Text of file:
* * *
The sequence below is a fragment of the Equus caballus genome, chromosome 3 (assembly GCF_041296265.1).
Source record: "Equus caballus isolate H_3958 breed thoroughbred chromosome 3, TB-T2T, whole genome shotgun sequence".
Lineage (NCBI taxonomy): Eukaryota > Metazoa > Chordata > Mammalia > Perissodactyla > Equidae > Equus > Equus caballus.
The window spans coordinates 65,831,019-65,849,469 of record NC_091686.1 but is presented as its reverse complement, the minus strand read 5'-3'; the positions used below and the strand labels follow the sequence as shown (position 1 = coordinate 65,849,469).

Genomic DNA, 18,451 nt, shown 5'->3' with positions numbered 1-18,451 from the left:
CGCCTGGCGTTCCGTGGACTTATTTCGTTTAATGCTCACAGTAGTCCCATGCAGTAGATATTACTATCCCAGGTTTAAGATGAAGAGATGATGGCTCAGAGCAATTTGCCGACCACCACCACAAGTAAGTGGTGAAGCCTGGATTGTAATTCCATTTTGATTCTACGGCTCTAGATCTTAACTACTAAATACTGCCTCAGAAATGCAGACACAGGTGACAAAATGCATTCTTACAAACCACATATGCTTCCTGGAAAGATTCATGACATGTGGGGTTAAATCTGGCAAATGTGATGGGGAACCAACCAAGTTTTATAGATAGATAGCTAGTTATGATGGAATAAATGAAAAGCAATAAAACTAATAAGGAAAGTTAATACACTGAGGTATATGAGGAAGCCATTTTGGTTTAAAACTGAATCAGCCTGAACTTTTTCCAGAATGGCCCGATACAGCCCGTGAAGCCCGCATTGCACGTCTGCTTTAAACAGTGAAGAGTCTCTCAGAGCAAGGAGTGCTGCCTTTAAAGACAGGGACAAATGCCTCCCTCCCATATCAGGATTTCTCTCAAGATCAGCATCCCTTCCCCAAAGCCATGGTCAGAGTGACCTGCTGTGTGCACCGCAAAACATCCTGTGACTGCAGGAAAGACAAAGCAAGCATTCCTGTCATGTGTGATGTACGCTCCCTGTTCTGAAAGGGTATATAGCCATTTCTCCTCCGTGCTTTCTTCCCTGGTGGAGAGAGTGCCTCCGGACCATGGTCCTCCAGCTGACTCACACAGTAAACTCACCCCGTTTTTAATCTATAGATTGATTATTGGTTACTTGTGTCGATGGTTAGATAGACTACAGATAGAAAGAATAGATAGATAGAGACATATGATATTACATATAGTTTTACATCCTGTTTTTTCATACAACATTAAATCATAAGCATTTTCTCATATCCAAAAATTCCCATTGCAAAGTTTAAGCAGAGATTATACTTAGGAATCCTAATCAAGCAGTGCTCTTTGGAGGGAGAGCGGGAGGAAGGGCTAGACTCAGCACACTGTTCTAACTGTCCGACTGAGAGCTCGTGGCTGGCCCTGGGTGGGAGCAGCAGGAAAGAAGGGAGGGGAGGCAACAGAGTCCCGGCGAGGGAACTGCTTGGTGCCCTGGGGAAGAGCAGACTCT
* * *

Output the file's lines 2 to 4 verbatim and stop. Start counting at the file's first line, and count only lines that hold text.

Source record: "Equus caballus isolate H_3958 breed thoroughbred chromosome 3, TB-T2T, whole genome shotgun sequence".
Lineage (NCBI taxonomy): Eukaryota > Metazoa > Chordata > Mammalia > Perissodactyla > Equidae > Equus > Equus caballus.
The window spans coordinates 65,831,019-65,849,469 of record NC_091686.1 but is presented as its reverse complement, the minus strand read 5'-3'; the positions used below and the strand labels follow the sequence as shown (position 1 = coordinate 65,849,469).